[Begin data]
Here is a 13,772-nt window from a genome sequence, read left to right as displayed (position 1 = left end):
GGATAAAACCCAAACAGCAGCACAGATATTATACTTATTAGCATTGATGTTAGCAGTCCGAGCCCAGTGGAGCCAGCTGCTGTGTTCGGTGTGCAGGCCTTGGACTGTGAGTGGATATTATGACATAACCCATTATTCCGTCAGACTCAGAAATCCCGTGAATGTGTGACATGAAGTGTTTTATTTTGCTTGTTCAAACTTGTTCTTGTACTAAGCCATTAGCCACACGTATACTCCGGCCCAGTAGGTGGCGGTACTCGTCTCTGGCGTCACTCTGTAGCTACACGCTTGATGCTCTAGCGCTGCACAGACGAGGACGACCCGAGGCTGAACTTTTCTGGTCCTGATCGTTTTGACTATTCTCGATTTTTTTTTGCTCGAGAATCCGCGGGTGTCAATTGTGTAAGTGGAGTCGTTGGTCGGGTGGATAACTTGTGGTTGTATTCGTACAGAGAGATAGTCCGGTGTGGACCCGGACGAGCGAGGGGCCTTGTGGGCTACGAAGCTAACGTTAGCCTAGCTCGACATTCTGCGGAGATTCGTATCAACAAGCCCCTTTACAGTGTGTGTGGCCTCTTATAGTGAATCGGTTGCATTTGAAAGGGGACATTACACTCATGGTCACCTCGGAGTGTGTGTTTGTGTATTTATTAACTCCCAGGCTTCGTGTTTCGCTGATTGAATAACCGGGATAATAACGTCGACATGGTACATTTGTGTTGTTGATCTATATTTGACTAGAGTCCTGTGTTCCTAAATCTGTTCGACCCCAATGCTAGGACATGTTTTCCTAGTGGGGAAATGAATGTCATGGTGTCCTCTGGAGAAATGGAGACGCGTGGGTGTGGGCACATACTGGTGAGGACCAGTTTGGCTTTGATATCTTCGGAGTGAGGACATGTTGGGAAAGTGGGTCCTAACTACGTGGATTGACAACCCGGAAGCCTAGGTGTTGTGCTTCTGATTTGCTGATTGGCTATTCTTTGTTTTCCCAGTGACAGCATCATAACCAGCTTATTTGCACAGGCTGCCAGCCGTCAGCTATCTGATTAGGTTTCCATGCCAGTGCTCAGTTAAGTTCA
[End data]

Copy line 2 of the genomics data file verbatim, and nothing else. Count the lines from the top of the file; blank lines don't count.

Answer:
GGATAAAACCCAAACAGCAGCACAGATATTATACTTATTAGCATTGATGTTAGCAGTCCGAGCCCAGTGGAGCCAGCTGCTGTGTTCGGTGTGCAGGCCTTGGACTGTGAGTGGATATTATGACATAACCCATTATTCCGTCAGACTCAGAAATCCCGTGAATGTGTGACATGAAGTGTTTTATTTTGCTTGTTCAAACTTGTTCTTGTACTAAGCCATTAGCCACACGTATACTCCGGCCCAGTAGGTGGCGGTACTCGTCTCTGGCGTCACTCTGTAGCTACACGCTTGATGCTCTAGCGCTGCACAGACGAGGACGACCCGAGGCTGAACTTTTCTGGTCCTGATCGTTTTGACTATTCTCGATTTTTTTTTGCTCGAGAATCCGCGGGTGTCAATTGTGTAAGTGGAGTCGTTGGTCGGGTGGATAACTTGTGGTTGTATTCGTACAGAGAGATAGTCCGGTGTGGACCCGGACGAGCGAGGGGCCTTGTGGGCTACGAAGCTAACGTTAGCCTAGCTCGACATTCTGCGGAGATTCGTATCAACAAGCCCCTTTACAGTGTGTGTGGCCTCTTATAGTGAATCGGTTGCATTTGAAAGGGGACATTACACTCATGGTCACCTCGGAGTGTGTGTTTGTGTATTTATTAACTCCCAGGCTTCGTGTTTCGCTGATTGAATAACCGGGATAATAACGTCGACATGGTACATTTGTGTTGTTGATCTATATTTGACTAGAGTCCTGTGTTCCTAAATCTGTTCGACCCCAATGCTAGGACATGTTTTCCTAGTGGGGAAATGAATGTCATGGTGTCCTCTGGAGAAATGGAGACGCGTGGGTGTGGGCACATACTGGTGAGGACCAGTTTGGCTTTGATATCTTCGGAGTGAGGACATGTTGGGAAAGTGGGTCCTAACTACGTGGATTGACAACCCGGAAGCCTAGGTGTTGTGCTTCTGATTTGCTGATTGGCTATTCTTTGTTTTCCCAGTGACAGCATCATAACCAGCTTATTTGCACAGGCTGCCAGCCGTCAGCTATCTGATTAGGTTTCCATGCCAGTGCTCAGTTAAGTTCA